Sunday, June 19, 2005

You've gotten eviler since I saw you last...

Gosh, I'm beat. I have to stop going out after shows. Gets in the way of the blogging, and that's most important.

The True Ballad of Fall's Blessings had gamblers, and the supernatural, and the old west and at least 12 too many plotlines. Not that I don't like crazy plotlines, but sometimes I want more time with my favorite actors. Yes, the play needed at least 70% more Jamie Vann.* This lady Jennifer Avery also appealed to me, in the same way Mr. Vann does-- clearer and bolder than most people can manage to be on stage.

I liked it a lot. I liked the story, and I liked the set, and I overall approved of everything that was happening. There were many little points where the play tripped for me- went too far/not far enough/in general didn't have the chops- but not enough to make me feel badly towards it as a whole. Plus, it contained my favorite single costume of the year so far: a splendid Betsy Johnsonish frock/pantaloons ensemble for a bearded lady.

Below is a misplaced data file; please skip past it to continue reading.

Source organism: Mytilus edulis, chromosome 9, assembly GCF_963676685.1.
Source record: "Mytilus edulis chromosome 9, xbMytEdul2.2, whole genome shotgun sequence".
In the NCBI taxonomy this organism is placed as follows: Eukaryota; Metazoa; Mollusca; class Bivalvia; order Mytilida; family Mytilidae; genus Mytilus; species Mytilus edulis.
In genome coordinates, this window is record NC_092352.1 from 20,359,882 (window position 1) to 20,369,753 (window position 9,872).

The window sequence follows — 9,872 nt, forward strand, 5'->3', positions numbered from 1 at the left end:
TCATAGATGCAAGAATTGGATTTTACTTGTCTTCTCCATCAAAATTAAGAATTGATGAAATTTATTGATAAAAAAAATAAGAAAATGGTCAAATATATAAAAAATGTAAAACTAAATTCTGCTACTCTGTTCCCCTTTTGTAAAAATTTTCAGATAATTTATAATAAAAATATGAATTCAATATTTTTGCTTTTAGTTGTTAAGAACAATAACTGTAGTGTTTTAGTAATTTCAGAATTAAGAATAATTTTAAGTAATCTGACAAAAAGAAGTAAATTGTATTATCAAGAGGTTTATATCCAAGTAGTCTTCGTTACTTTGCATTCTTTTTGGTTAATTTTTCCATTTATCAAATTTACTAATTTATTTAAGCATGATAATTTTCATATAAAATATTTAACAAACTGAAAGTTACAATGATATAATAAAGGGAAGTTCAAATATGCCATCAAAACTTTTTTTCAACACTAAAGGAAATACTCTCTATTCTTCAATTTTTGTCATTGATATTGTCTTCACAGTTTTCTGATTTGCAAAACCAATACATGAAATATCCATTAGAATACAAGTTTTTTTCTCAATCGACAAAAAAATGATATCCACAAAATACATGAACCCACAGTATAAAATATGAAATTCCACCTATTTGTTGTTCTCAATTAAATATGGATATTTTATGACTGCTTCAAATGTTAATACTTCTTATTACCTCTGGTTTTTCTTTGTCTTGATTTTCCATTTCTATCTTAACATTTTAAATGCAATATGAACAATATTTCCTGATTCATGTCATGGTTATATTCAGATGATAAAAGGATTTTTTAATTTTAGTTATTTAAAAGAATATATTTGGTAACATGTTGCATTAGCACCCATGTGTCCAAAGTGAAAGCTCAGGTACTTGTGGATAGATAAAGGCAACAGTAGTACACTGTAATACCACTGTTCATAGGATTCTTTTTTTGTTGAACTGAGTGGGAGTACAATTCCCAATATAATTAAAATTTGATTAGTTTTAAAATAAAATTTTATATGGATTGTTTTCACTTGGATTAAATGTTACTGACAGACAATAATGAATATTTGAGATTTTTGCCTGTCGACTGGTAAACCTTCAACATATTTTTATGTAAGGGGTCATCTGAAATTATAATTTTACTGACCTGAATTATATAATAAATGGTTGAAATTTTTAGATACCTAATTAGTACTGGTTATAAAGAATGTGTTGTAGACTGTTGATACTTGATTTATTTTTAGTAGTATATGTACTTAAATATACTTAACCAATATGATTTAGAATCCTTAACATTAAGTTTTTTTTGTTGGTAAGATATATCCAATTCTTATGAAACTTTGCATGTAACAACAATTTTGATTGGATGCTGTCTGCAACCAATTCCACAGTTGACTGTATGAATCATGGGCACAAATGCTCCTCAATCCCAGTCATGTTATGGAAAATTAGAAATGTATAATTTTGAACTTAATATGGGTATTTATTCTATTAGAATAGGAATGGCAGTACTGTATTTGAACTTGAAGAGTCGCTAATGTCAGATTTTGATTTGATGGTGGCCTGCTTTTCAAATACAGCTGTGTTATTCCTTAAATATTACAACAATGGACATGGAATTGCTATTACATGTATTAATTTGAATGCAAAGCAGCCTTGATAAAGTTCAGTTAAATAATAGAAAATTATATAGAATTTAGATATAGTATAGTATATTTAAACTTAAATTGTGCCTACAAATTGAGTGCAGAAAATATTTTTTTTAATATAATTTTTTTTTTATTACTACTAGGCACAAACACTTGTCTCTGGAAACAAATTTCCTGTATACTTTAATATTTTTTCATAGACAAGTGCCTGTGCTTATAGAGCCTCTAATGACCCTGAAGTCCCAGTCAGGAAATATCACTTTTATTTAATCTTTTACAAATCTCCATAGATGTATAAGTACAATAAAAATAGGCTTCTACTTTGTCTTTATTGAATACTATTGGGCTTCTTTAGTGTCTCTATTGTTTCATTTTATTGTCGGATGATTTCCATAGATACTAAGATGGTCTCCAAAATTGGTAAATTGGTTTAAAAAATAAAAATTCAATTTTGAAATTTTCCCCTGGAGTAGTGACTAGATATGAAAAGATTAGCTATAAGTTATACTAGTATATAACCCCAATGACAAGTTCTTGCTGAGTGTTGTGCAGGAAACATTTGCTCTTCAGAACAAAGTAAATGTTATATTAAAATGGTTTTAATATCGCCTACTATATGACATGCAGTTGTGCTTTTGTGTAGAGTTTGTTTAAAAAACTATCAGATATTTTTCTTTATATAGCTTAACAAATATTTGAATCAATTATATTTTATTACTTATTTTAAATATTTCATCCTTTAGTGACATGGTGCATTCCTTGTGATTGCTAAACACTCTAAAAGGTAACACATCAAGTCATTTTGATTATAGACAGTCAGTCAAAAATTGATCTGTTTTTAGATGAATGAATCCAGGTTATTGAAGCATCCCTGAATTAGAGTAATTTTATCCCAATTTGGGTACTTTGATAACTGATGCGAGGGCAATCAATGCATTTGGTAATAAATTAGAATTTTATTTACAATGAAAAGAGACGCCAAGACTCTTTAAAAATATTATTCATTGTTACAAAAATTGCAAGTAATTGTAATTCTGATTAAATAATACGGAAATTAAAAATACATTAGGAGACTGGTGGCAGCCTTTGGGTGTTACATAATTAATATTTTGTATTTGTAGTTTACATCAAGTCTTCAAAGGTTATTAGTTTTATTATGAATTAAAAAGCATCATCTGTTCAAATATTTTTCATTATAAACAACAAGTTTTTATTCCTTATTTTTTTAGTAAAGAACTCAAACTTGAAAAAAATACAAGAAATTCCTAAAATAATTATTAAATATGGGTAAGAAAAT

Lovely background music... but as a wild-west musical it fell down on the musical part. There were only six songs, and some of them were... well, I'm tired. But the point I'm trying to talk round to here is that six is not a large amount of songs. Six is an acceptable number if a. the songs are performances within the text (eg 12th night) or b. the songs happen only at moments of unusual intensity and are somehow set apart (eg curse of the crying heart). When there are 15 numbers in a show, it's ok to have people sing about their philosophy of life, or about what they're making for breakfast. My point is- there were some full-fledged musical type songs in what I would classify as a song with plays, and they didn't quite work. I actually asked- why did you start singing just now? And I'm not the sort of person that asks that about musicals.

The venue was well insulated. Hurray! A first for this weekend!

*I saw Mr. Vann, this great bald stevedore shaped actor, in King Lear, where he was extremely fabulous as- Kent, I think. One of the good ones. My praise of him is more based on King Lear than on Falls Blessing, in which he had little to do but look interesting and sound dangerous.


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